There have been several developments in Irish immigration in recent weeks. Here is a brief update:
Visas – Ukrainian Citizens currently do not need a Visa to travel to Ireland. The waiving of visa requirements is an emergency measure, which will apply to all Ukrainians travelling to Ireland. Travellers to Ireland without a visa during the period of invasion of the Ukraine will initially be given a standard 90-day entry permission while appropriate support and protection measures are put in place.
Access to labour market, health, education, and social services – On March 4th, the Council of the European Union introduced the previously unused Temporary Protection Directive, allowing Ukrainians to be treated as “temporary EU citizens”, avoiding the need for most immigration processes. This simplifies the arrivals process, and the Department of Justice has started working on the directive, which would provide an alternative to seeking international protection. Arrivals from the Ukraine, including Ukrainian nationals, their families and others residing legally in the Ukraine, will be covered. On arrival in Ireland, they will receive a Temporary Protection Certificate which will provide a year’s “temporary residency”, which can later be extended to three years. It will provide “an immediate right to access of the labour market, housing, social welfare, healthcare, education, training and other supports”. Once the current emergency period has passed, those with the Temporary Protection Certificate will likely need to register to receive an Irish Residence Permit (IRP) card. Further updates will be posted by the Department of Justice on their website www.irishimmigration.ie.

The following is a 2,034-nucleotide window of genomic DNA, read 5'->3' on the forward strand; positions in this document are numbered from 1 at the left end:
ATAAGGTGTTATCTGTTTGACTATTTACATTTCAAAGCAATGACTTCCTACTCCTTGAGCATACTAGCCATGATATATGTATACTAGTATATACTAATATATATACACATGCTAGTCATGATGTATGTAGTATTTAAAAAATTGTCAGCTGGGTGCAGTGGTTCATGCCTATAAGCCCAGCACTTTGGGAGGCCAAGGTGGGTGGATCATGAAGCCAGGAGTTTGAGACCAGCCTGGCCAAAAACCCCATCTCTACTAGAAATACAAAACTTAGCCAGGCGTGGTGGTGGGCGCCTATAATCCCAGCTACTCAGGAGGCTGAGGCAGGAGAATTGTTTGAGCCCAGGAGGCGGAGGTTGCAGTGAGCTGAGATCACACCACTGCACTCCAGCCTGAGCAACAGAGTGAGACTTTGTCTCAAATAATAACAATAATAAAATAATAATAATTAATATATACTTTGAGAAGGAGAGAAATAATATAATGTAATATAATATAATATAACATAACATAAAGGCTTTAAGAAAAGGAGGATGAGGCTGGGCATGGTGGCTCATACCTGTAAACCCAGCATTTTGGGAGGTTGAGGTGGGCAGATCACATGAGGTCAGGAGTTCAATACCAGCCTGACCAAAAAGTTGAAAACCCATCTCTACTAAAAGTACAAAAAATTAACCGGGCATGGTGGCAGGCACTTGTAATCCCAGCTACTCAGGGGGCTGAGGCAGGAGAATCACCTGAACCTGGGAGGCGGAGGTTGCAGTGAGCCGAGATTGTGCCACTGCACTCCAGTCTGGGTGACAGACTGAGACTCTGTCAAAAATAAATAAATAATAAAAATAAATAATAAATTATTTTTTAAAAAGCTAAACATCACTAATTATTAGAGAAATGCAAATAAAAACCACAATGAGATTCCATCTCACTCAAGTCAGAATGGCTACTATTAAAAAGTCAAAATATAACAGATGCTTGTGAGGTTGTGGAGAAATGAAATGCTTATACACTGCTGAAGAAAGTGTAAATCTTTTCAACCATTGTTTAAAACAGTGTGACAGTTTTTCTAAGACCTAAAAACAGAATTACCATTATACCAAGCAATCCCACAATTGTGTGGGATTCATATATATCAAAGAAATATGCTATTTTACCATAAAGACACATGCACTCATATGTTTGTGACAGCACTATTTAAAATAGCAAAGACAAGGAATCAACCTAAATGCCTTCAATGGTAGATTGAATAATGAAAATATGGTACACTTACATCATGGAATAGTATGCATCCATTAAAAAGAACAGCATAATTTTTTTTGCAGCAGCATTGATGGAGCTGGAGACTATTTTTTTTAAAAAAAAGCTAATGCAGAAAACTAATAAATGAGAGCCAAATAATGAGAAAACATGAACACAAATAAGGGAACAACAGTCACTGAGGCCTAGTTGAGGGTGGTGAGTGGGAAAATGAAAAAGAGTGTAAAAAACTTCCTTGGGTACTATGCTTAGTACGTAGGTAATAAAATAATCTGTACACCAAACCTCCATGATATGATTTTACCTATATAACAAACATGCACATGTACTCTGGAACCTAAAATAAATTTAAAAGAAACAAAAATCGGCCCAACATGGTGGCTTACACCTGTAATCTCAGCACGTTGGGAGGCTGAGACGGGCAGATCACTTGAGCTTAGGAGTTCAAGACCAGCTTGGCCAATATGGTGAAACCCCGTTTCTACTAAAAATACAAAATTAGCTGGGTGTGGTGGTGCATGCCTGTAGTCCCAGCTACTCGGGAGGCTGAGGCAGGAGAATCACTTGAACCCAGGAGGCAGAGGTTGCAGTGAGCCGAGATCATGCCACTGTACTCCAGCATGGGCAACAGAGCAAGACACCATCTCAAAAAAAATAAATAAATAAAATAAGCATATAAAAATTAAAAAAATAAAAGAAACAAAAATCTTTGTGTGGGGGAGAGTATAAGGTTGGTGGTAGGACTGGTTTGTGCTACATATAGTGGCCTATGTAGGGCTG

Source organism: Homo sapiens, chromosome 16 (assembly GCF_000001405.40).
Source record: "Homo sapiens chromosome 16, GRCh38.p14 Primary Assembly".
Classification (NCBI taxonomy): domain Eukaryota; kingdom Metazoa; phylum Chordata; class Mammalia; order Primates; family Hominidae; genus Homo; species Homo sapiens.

As of March 6th, in line with the removal of Covid restrictions and to support those entering from Ukraine, international travellers to Ireland will no longer be required to show proof of vaccination, recovery, or a negative PCR test upon arrival.
With effect from March 1st, a new version of the Irish Residence Permit (IRP) card, example below, will commence to issue to all non-EEA nationals registered to live/work/study in Ireland. The new IRP card will be compliant with the updated EU common format specifications and will include additional security features for validation. The IRP will also include a signature of the cardholder.
In-date versions of the old design, example below, will remain valid to the stated expiry date printed on the IRP card or 31 May 2022, in line with the Minister’s general extension of permissions provided during the Covid pandemic, whichever is the later.
Over over the past number months, processing times for employment permit applications have lengthened considerably. The Department of Enterprise Trade and Employment experienced a significant increase in applications from 16,293 in 2020 to 27,666 in 2021, an all time high. The backlog of applications at the end of January 2022 was 10,500 cases. The Department has reacted by trebling staff numbers and placing a particular focus on ‘new’ employment permit applications over renewal applications in an effort to reduce the backlog.
Current processing dates are
• Standard: 6th October 2021
• Trusted Partner: 18th November 2021
Doctors who have been working in Ireland for more than two years will now be able to access a Stamp 4 permit and spousal work rights. Stamp 4 offers the right to work without preconditions. The changes will reduce the administrative burden and give most doctors with General Employment Permits the same rights as doctors on the Critical Skills Employment Permit scheme, making Ireland a much more attractive location for doctors.